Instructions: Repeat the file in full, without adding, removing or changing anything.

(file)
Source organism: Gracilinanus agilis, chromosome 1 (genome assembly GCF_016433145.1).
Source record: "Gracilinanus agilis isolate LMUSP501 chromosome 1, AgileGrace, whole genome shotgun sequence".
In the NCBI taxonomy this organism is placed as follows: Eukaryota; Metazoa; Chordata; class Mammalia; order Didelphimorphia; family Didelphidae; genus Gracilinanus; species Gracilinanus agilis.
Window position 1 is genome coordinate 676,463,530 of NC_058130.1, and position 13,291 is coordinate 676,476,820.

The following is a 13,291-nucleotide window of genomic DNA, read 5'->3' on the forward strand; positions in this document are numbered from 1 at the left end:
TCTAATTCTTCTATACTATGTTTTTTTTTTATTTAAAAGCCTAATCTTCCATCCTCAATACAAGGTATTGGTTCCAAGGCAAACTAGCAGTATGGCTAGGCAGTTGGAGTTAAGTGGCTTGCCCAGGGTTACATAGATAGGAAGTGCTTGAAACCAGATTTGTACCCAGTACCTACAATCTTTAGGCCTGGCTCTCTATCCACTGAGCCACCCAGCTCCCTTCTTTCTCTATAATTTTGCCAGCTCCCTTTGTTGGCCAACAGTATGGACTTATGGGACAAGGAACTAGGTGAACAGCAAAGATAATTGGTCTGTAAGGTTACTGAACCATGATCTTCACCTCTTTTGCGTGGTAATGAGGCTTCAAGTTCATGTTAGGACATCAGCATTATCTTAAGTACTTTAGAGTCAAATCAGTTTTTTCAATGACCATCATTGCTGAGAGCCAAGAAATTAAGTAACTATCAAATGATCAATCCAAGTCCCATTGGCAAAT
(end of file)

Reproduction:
Source organism: Gracilinanus agilis, chromosome 1 (genome assembly GCF_016433145.1).
Source record: "Gracilinanus agilis isolate LMUSP501 chromosome 1, AgileGrace, whole genome shotgun sequence".
In the NCBI taxonomy this organism is placed as follows: Eukaryota; Metazoa; Chordata; class Mammalia; order Didelphimorphia; family Didelphidae; genus Gracilinanus; species Gracilinanus agilis.
Window position 1 is genome coordinate 676,463,530 of NC_058130.1, and position 13,291 is coordinate 676,476,820.

The following is a 13,291-nucleotide window of genomic DNA, read 5'->3' on the forward strand; positions in this document are numbered from 1 at the left end:
TCTAATTCTTCTATACTATGTTTTTTTTTTATTTAAAAGCCTAATCTTCCATCCTCAATACAAGGTATTGGTTCCAAGGCAAACTAGCAGTATGGCTAGGCAGTTGGAGTTAAGTGGCTTGCCCAGGGTTACATAGATAGGAAGTGCTTGAAACCAGATTTGTACCCAGTACCTACAATCTTTAGGCCTGGCTCTCTATCCACTGAGCCACCCAGCTCCCTTCTTTCTCTATAATTTTGCCAGCTCCCTTTGTTGGCCAACAGTATGGACTTATGGGACAAGGAACTAGGTGAACAGCAAAGATAATTGGTCTGTAAGGTTACTGAACCATGATCTTCACCTCTTTTGCGTGGTAATGAGGCTTCAAGTTCATGTTAGGACATCAGCATTATCTTAAGTACTTTAGAGTCAAATCAGTTTTTTCAATGACCATCATTGCTGAGAGCCAAGAAATTAAGTAACTATCAAATGATCAATCCAAGTCCCATTGGCAAAT